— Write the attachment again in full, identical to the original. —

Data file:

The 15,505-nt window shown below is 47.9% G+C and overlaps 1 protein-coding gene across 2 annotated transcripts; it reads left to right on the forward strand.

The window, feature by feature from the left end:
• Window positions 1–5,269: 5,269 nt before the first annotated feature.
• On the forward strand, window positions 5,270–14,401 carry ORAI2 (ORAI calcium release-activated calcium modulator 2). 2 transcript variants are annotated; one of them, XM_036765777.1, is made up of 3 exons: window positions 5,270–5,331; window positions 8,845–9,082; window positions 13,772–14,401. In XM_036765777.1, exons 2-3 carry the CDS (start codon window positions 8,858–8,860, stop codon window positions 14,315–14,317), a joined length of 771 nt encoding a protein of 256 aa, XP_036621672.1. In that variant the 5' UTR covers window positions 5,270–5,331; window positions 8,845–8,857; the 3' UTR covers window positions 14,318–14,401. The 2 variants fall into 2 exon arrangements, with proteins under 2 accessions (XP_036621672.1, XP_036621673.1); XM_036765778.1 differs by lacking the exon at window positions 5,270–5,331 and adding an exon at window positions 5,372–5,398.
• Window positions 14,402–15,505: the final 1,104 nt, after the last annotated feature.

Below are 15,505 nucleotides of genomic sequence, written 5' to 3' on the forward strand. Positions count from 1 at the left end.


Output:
The 15,505-nt window shown below is 47.9% G+C and overlaps 1 protein-coding gene across 2 annotated transcripts; it reads left to right on the forward strand.

The window, feature by feature from the left end:
• Window positions 1–5,269: 5,269 nt before the first annotated feature.
• On the forward strand, window positions 5,270–14,401 carry ORAI2 (ORAI calcium release-activated calcium modulator 2). 2 transcript variants are annotated; one of them, XM_036765777.1, is made up of 3 exons: window positions 5,270–5,331; window positions 8,845–9,082; window positions 13,772–14,401. In XM_036765777.1, exons 2-3 carry the CDS (start codon window positions 8,858–8,860, stop codon window positions 14,315–14,317), a joined length of 771 nt encoding a protein of 256 aa, XP_036621672.1. In that variant the 5' UTR covers window positions 5,270–5,331; window positions 8,845–8,857; the 3' UTR covers window positions 14,318–14,401. The 2 variants fall into 2 exon arrangements, with proteins under 2 accessions (XP_036621672.1, XP_036621673.1); XM_036765778.1 differs by lacking the exon at window positions 5,270–5,331 and adding an exon at window positions 5,372–5,398.
• Window positions 14,402–15,505: the final 1,104 nt, after the last annotated feature.

Below are 15,505 nucleotides of genomic sequence, written 5' to 3' on the forward strand. Positions count from 1 at the left end.